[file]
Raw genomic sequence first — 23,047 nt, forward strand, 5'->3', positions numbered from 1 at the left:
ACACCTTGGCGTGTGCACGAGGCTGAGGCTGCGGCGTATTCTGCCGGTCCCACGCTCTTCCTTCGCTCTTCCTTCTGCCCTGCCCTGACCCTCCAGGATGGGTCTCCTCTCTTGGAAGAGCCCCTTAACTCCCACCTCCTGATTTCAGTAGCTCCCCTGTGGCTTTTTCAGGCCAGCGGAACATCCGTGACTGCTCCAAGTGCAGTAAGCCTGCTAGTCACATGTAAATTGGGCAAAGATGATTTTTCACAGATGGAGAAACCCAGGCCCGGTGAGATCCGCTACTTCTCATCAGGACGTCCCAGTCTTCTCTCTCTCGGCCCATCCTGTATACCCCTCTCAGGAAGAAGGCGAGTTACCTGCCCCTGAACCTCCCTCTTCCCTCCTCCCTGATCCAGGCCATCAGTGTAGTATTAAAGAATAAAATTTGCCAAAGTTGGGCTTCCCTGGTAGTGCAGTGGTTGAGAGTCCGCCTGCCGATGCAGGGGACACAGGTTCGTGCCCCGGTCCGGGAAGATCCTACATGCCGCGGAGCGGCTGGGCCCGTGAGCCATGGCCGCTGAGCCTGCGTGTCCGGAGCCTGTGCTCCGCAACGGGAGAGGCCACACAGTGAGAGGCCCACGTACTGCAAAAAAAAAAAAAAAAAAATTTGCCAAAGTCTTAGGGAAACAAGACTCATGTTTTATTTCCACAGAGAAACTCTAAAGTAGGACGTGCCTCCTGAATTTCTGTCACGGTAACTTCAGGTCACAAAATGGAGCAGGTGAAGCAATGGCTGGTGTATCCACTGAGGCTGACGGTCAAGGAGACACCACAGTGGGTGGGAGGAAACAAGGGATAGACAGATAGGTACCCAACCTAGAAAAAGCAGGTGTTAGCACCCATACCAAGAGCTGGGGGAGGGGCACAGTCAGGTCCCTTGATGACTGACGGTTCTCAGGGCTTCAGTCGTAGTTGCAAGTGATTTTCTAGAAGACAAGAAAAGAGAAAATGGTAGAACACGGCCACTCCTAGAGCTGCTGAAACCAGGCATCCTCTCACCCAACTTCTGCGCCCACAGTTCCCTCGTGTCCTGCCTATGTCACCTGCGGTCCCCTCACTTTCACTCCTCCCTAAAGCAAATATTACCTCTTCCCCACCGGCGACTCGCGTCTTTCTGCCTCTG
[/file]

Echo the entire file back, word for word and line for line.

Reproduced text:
Raw genomic sequence first — 23,047 nt, forward strand, 5'->3', positions numbered from 1 at the left:
ACACCTTGGCGTGTGCACGAGGCTGAGGCTGCGGCGTATTCTGCCGGTCCCACGCTCTTCCTTCGCTCTTCCTTCTGCCCTGCCCTGACCCTCCAGGATGGGTCTCCTCTCTTGGAAGAGCCCCTTAACTCCCACCTCCTGATTTCAGTAGCTCCCCTGTGGCTTTTTCAGGCCAGCGGAACATCCGTGACTGCTCCAAGTGCAGTAAGCCTGCTAGTCACATGTAAATTGGGCAAAGATGATTTTTCACAGATGGAGAAACCCAGGCCCGGTGAGATCCGCTACTTCTCATCAGGACGTCCCAGTCTTCTCTCTCTCGGCCCATCCTGTATACCCCTCTCAGGAAGAAGGCGAGTTACCTGCCCCTGAACCTCCCTCTTCCCTCCTCCCTGATCCAGGCCATCAGTGTAGTATTAAAGAATAAAATTTGCCAAAGTTGGGCTTCCCTGGTAGTGCAGTGGTTGAGAGTCCGCCTGCCGATGCAGGGGACACAGGTTCGTGCCCCGGTCCGGGAAGATCCTACATGCCGCGGAGCGGCTGGGCCCGTGAGCCATGGCCGCTGAGCCTGCGTGTCCGGAGCCTGTGCTCCGCAACGGGAGAGGCCACACAGTGAGAGGCCCACGTACTGCAAAAAAAAAAAAAAAAAAATTTGCCAAAGTCTTAGGGAAACAAGACTCATGTTTTATTTCCACAGAGAAACTCTAAAGTAGGACGTGCCTCCTGAATTTCTGTCACGGTAACTTCAGGTCACAAAATGGAGCAGGTGAAGCAATGGCTGGTGTATCCACTGAGGCTGACGGTCAAGGAGACACCACAGTGGGTGGGAGGAAACAAGGGATAGACAGATAGGTACCCAACCTAGAAAAAGCAGGTGTTAGCACCCATACCAAGAGCTGGGGGAGGGGCACAGTCAGGTCCCTTGATGACTGACGGTTCTCAGGGCTTCAGTCGTAGTTGCAAGTGATTTTCTAGAAGACAAGAAAAGAGAAAATGGTAGAACACGGCCACTCCTAGAGCTGCTGAAACCAGGCATCCTCTCACCCAACTTCTGCGCCCACAGTTCCCTCGTGTCCTGCCTATGTCACCTGCGGTCCCCTCACTTTCACTCCTCCCTAAAGCAAATATTACCTCTTCCCCACCGGCGACTCGCGTCTTTCTGCCTCTG